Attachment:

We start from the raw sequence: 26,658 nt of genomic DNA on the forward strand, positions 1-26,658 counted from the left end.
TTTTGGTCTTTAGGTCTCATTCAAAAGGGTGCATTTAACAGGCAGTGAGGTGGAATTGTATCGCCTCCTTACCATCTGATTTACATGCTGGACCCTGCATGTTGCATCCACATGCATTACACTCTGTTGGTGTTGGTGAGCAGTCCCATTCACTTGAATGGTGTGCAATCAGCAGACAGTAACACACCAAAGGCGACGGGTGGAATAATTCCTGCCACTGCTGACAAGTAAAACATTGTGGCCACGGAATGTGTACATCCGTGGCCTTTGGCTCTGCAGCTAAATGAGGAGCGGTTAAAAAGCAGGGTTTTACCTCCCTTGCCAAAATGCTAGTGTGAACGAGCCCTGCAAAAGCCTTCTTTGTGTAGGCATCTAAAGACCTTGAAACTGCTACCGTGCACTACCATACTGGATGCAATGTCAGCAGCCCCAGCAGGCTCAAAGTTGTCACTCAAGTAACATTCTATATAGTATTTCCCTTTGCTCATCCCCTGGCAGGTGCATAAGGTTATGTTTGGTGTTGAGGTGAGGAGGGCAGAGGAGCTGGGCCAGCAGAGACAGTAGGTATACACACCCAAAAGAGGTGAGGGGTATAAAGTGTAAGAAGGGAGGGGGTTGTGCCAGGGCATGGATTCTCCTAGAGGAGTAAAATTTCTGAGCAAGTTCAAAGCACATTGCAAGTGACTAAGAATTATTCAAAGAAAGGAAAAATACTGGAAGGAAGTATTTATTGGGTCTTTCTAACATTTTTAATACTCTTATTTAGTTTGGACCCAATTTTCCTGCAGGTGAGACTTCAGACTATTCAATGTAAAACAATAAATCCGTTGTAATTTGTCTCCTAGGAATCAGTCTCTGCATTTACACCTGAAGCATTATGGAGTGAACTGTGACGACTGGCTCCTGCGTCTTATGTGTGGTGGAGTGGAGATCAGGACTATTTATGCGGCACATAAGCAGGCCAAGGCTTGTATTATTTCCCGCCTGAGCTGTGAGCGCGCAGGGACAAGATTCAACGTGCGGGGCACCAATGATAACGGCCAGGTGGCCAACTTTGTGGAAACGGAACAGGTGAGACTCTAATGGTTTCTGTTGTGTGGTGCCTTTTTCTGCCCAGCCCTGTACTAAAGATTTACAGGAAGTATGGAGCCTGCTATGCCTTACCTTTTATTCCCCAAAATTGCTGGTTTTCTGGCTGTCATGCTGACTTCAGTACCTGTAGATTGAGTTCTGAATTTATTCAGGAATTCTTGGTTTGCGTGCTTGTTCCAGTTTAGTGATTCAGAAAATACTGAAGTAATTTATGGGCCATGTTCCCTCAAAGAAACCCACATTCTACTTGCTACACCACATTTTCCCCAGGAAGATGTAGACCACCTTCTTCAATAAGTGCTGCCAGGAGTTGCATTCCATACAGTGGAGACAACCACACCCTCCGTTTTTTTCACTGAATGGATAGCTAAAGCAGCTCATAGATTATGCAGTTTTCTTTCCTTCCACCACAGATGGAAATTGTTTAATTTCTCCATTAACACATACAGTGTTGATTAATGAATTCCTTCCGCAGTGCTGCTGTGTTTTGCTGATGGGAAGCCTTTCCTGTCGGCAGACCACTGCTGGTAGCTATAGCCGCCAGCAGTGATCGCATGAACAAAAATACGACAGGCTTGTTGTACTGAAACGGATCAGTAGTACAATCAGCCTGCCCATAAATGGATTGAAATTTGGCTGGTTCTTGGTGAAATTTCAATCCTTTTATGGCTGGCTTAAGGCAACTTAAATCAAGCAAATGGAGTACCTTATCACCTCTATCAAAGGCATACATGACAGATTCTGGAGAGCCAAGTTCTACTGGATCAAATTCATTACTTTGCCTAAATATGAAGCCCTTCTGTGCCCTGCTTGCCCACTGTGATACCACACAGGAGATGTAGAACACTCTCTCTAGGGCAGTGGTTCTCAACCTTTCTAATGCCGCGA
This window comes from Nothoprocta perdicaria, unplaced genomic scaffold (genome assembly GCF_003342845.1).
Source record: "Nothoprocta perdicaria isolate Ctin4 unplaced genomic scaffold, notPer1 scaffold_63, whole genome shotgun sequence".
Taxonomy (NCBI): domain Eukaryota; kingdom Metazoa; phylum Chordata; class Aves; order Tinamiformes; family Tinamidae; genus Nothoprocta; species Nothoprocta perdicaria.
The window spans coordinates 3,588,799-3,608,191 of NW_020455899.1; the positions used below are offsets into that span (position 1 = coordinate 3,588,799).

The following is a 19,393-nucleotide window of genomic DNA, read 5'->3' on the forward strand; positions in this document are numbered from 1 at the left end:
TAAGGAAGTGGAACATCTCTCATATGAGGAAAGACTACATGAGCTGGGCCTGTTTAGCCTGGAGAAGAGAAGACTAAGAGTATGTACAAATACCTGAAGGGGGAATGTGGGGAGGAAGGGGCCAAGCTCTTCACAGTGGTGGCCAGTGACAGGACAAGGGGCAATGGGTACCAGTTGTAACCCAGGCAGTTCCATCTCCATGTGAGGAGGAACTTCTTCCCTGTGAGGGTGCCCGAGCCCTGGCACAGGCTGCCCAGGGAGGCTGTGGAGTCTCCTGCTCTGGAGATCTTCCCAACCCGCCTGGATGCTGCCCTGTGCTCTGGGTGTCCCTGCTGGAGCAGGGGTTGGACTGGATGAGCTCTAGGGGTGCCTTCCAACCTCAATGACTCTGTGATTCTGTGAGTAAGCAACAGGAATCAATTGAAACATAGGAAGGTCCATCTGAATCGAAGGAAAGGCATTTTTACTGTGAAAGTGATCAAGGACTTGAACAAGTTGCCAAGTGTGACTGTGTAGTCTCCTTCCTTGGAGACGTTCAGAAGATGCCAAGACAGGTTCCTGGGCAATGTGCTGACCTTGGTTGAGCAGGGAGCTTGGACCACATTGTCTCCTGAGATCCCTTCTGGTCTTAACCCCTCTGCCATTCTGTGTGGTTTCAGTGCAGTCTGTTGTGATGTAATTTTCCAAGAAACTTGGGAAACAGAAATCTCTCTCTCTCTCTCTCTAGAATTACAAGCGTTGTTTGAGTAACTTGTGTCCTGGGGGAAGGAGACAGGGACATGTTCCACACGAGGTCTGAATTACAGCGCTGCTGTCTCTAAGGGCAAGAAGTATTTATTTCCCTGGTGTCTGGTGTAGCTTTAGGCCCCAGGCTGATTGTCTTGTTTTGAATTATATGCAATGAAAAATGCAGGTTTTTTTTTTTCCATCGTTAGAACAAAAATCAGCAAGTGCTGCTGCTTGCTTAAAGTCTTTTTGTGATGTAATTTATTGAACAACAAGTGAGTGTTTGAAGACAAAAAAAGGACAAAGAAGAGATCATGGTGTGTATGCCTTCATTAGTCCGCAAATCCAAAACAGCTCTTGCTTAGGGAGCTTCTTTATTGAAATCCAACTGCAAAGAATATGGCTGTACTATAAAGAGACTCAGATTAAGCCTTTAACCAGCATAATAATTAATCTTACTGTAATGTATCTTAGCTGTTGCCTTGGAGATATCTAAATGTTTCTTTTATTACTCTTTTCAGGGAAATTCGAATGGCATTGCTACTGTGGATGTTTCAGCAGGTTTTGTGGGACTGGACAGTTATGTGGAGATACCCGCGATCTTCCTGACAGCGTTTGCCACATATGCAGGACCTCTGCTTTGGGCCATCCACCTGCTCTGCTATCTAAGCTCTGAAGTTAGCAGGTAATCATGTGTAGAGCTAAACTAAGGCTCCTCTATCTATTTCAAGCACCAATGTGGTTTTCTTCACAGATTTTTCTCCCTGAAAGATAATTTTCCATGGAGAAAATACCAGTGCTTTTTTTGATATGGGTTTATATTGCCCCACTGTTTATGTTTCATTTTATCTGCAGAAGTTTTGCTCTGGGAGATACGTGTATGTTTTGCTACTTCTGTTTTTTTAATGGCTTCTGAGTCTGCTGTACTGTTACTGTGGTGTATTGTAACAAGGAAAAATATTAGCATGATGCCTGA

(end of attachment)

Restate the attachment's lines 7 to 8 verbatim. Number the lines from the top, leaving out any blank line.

The following is a 19,393-nucleotide window of genomic DNA, read 5'->3' on the forward strand; positions in this document are numbered from 1 at the left end:
TAAGGAAGTGGAACATCTCTCATATGAGGAAAGACTACATGAGCTGGGCCTGTTTAGCCTGGAGAAGAGAAGACTAAGAGTATGTACAAATACCTGAAGGGGGAATGTGGGGAGGAAGGGGCCAAGCTCTTCACAGTGGTGGCCAGTGACAGGACAAGGGGCAATGGGTACCAGTTGTAACCCAGGCAGTTCCATCTCCATGTGAGGAGGAACTTCTTCCCTGTGAGGGTGCCCGAGCCCTGGCACAGGCTGCCCAGGGAGGCTGTGGAGTCTCCTGCTCTGGAGATCTTCCCAACCCGCCTGGATGCTGCCCTGTGCTCTGGGTGTCCCTGCTGGAGCAGGGGTTGGACTGGATGAGCTCTAGGGGTGCCTTCCAACCTCAATGACTCTGTGATTCTGTGAGTAAGCAACAGGAATCAATTGAAACATAGGAAGGTCCATCTGAATCGAAGGAAAGGCATTTTTACTGTGAAAGTGATCAAGGACTTGAACAAGTTGCCAAGTGTGACTGTGTAGTCTCCTTCCTTGGAGACGTTCAGAAGATGCCAAGACAGGTTCCTGGGCAATGTGCTGACCTTGGTTGAGCAGGGAGCTTGGACCACATTGTCTCCTGAGATCCCTTCTGGTCTTAACCCCTCTGCCATTCTGTGTGGTTTCAGTGCAGTCTGTTGTGATGTAATTTTCCAAGAAACTTGGGAAACAGAAATCTCTCTCTCTCTCTCTCTAGAATTACAAGCGTTGTTTGAGTAACTTGTGTCCTGGGGGAAGGAGACAGGGACATGTTCCACACGAGGTCTGAATTACAGCGCTGCTGTCTCTAAGGGCAAGAAGTATTTATTTCCCTGGTGTCTGGTGTAGCTTTAGGCCCCAGGCTGATTGTCTTGTTTTGAATTATATGCAATGAAAAATGCAGGTTTTTTTTTTTCCATCGTTAGAACAAAAATCAGCAAGTGCTGCTGCTTGCTTAAAGTCTTTTTGTGATGTAATTTATTGAACAACAAGTGAGTGTTTGAAGACAAAAAAAGGACAAAGAAGAGATCATGGTGTGTATGCCTTCATTAGTCCGCAAATCCAAAACAGCTCTTGCTTAGGGAGCTTCTTTATTGAAATCCAACTGCAAAGAATATGGCTGTACTATAAAGAGACTCAGATTAAGCCTTTAACCAGCATAATAATTAATCTTACTGTAATGTATCTTAGCTGTTGCCTTGGAGATATCTAAATGTTTCTTTTATTACTCTTTTCAGGGAAATTCGAATGGCATTGCTACTGTGGATGTTTCAGCAGGTTTTGTGGGACTGGACAGTTATGTGGAGATACCCGCGATCTTCCTGACAGCGTTTGCCACATATGCAGGACCTCTGCTTTGGGCCATCCACCTGCTCTGCTATCTAAGCTCTGAAGTTAGCAGGTAATCATGTGTAGAGCTAAACTAAGGCTCCTCTATCTATTTCAAGCACCAATGTGGTTTTCTTCACAGATTTTTCTCCCTGAAAGATAATTTTCCATGGAGAAAATACCAGTGCTTTTTTTGATATGGGTTTATATTGCCCCACTGTTTATGTTTCATTTTATCTGCAGAAGTTTTGCTCTGGGAGATACGTGTATGTTTTGCTACTTCTGTTTTTTTAATGGCTTCTGAGTCTGCTGTACTGTTACTGTGGTGTATTGTAACAAGGAAAAATATTAGCATGATGCCTGA